Paramedics Can’t Access NHS Patient Records, Resort to Using Pen and Paper
A cyberattack last week against a Swedish software and services vendor has reportedly severed access to digital health records for at least two National Health Service ambulance services in the United Kingdom. Paramedics have resorted to using pen and paper to manage patient information.
In a statement posted on its website, Ortivus, which is based in Danderyd, Sweden, said a cyberattack on July 18 had affected U.K. customers using the company’s MobiMed ePR electronic patient record systems within the firm’s hosted data center environment.
A subsequent undated update by Ortivus said the company was awaiting the go-ahead from NHS officials to initiate an interim IT system during the recovery process.
The NHS customers affected by the incident include South Western Ambulance Service Foundation Trust or SWASFT and South Central Ambulance Service Trust or SCAS. Combined, the two serve about 12 million people across England, according to U.K. news site Computing.
A SWASFT spokeswoman on Wednesday referred Information Security Media Group to NHS England, which she said is coordinating the response. Neither NHS England nor Ortivus immediately responded to ISMG’s requests for information about the incident and the status of recovery.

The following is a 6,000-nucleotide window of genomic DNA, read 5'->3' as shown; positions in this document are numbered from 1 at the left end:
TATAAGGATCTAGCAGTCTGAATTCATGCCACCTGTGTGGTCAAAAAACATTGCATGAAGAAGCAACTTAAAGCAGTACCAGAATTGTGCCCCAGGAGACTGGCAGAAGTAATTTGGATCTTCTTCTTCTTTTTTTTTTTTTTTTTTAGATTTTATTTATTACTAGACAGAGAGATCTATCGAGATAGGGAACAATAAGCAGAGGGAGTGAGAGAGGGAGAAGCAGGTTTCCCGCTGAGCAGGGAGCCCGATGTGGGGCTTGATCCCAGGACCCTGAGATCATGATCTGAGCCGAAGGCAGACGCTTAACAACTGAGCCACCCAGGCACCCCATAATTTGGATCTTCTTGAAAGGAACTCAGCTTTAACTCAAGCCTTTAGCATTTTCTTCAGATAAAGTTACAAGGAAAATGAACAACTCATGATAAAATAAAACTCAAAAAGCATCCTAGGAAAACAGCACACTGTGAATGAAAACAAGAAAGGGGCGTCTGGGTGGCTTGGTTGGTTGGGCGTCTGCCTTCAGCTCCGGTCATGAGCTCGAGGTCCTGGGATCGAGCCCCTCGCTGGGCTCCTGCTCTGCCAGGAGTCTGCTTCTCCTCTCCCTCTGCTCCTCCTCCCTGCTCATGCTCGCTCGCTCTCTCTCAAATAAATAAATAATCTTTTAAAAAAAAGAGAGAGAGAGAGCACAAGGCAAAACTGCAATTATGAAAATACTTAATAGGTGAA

Ortivus said in its updated statement that since July 20 the company had been ready to initiate MobiMed ePR electronic patient records as an “interim live environment” using new equipment for its British customers who had been affected by the recent cyber incident.
But the company added it was awaiting final approval by NHS authorities before the ambulance trusts can reconnect. “Before the system can be brought into operation it has to be approved and verified by an independent actor to ensure that the system meets certain criteria indicated by NHS England and the Ambulance Trusts,” Ortivus said. “This external analysis is ongoing and is expected to be finished at the beginning of next week.”
In the meantime, paramedics can use the MobiMed ePR application locally on their computers, Ortivus said. “However, they will not be able to import or export patient data before the approval has been received.”
Ortivus said in its statement that no other IT systems have been attacked and no customers outside of those in the hosted data center have been affected by the incident.
The Ortivus incident is the latest cyberattack involving a third party that has affected the NHS, including emergency medical services and patient data.
Last year, several local NHS units across the U.K., including NHS 111 urgent care services, experienced IT outages for weeks stemming from a ransomware attack on software vendor Advanced, which contracts with the British government to provide digital services for NHS 111 (see: Ransomware Attack Caused NHS Outage, Says Vendor).
A recent cyberattack against the U.K. University of Manchester compromised sensitive personal information of about 1.1 million NHS patients, including trauma patients and victims of terrorism. The breach also affected students and alumni (see: Trauma, Terrorist Victim Data Breached in University Attack).